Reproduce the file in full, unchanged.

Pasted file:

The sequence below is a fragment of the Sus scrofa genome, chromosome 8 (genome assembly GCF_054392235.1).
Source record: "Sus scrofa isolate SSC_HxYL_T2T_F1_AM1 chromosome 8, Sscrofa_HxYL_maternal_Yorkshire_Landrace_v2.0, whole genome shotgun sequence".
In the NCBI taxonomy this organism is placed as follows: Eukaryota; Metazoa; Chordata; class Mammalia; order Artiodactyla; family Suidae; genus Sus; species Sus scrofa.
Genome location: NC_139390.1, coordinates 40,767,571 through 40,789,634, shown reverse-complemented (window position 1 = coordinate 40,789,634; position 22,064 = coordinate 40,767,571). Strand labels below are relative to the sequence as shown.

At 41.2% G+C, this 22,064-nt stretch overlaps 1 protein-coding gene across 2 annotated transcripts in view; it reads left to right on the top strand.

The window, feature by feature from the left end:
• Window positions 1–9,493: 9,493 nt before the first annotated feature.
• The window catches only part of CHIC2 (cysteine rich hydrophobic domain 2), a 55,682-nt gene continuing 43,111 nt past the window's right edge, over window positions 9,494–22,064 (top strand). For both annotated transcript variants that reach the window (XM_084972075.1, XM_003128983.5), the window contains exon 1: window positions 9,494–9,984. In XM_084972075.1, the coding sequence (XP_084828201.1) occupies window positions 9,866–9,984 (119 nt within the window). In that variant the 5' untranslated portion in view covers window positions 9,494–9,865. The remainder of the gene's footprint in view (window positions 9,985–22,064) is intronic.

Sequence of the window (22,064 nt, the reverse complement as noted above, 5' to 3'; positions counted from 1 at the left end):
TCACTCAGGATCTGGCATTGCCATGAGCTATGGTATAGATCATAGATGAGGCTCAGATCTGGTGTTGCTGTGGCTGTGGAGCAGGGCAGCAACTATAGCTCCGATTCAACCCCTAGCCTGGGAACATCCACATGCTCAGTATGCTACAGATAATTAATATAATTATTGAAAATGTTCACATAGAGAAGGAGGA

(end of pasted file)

The sequence below is a fragment of the Sus scrofa genome, chromosome 8 (genome assembly GCF_054392235.1).
Source record: "Sus scrofa isolate SSC_HxYL_T2T_F1_AM1 chromosome 8, Sscrofa_HxYL_maternal_Yorkshire_Landrace_v2.0, whole genome shotgun sequence".
In the NCBI taxonomy this organism is placed as follows: Eukaryota; Metazoa; Chordata; class Mammalia; order Artiodactyla; family Suidae; genus Sus; species Sus scrofa.
Genome location: NC_139390.1, coordinates 40,767,571 through 40,789,634, shown reverse-complemented (window position 1 = coordinate 40,789,634; position 22,064 = coordinate 40,767,571). Strand labels below are relative to the sequence as shown.

At 41.2% G+C, this 22,064-nt stretch overlaps 1 protein-coding gene across 2 annotated transcripts in view; it reads left to right on the top strand.

The window, feature by feature from the left end:
• Window positions 1–9,493: 9,493 nt before the first annotated feature.
• The window catches only part of CHIC2 (cysteine rich hydrophobic domain 2), a 55,682-nt gene continuing 43,111 nt past the window's right edge, over window positions 9,494–22,064 (top strand). For both annotated transcript variants that reach the window (XM_084972075.1, XM_003128983.5), the window contains exon 1: window positions 9,494–9,984. In XM_084972075.1, the coding sequence (XP_084828201.1) occupies window positions 9,866–9,984 (119 nt within the window). In that variant the 5' untranslated portion in view covers window positions 9,494–9,865. The remainder of the gene's footprint in view (window positions 9,985–22,064) is intronic.

Sequence of the window (22,064 nt, the reverse complement as noted above, 5' to 3'; positions counted from 1 at the left end):
TCACTCAGGATCTGGCATTGCCATGAGCTATGGTATAGATCATAGATGAGGCTCAGATCTGGTGTTGCTGTGGCTGTGGAGCAGGGCAGCAACTATAGCTCCGATTCAACCCCTAGCCTGGGAACATCCACATGCTCAGTATGCTACAGATAATTAATATAATTATTGAAAATGTTCACATAGAGAAGGAGGA